CrossFit is about constantly varied training, but that doesn’t mean the training is random. While it’s true the CrossFit philosophy is to train for the unknown and the unknowable, our programming here at CrossFit Newstead is carefully and intelligently planned out. In doing so will have you best prepared for any physical task life throws your way.
The essence of the CrossFit Hopper model is the view that fitness is about performing well at any and every task imaginable. Picture a hopper loaded with an infinite number of physical challenges where no selective mechanism is operative, and being asked to perform feats randomly drawn from the hopper. This model suggests that your fitness can be measured by your capacity to perform well at these tasks in relation to other individuals. The fitness that CrossFit advocates and develops is deliberately broad, general, and inclusive. Our specialty is not specializing, delivering General Physical Preparedness (GPP)
CrossFit General Physical Preparedness (GPP)
General physical preparedness (GPP) essentially means you’d be prepared for any task that comes out of the Hopper, or better still you are physically prepared for whatever could be thrown your way in life.
I read in an article where CrossFit legend Chris Spealler was asked “do you want a 3 minute mile or an 800lbs back squat” he answered by stating, “I want the best of both worlds.”
A runner would of course take the run, a powerlifter would take the squat, as a CrossFit athlete we want to have a solid level in both.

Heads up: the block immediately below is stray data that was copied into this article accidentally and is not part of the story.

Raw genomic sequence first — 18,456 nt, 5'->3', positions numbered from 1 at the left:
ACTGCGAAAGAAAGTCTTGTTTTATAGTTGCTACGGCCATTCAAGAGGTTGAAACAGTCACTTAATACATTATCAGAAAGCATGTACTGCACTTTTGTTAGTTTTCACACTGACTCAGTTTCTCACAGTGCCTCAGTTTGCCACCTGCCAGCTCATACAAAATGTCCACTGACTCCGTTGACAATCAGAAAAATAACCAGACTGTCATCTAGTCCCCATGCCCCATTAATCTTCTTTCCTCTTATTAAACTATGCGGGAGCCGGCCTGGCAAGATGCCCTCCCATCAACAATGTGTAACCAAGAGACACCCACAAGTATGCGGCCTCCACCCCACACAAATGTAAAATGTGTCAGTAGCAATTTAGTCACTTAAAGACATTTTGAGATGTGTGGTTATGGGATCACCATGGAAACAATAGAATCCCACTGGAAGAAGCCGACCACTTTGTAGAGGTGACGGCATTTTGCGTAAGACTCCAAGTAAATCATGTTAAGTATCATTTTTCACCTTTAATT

Generally when training on your own or following a general fitness program you mainly work on the things you are good at and avoid the things you are not so good at. Taking the time to learn new skills and master your weaknesses provides the biggest rewards. Avoiding WODs that are not your strongest is known as “Cherry Picking”, to achieve the best results in overall fitness GPP don’t cherry pick.
Working on your weaknesses is the single best thing you can do for your overall fitness, as well as the most gratifying. Not only that, surprisingly CrossFit has found working on your deficiencies seems to improve your non-deficient skills. Any spare time you have you will make more progress by making a commitment to yourself to improve your deficiencies rather than continuing to improve your strengths.
Using the Hopper analogy, what’s the task you dread most to come out of the hopper? 5k run?, Fran?, Rowing, Clean & Jerk?. Could any reasonable fitness task come out of the hopper that you couldn’t get through? If not make a commitment to spend 5-10mins to work on your physical skills needing improvement every time you come into the gym and most importantly don’t CHERRY PICK.
The only way to get better at anything in life is practice, “repetition is the mother of skill”.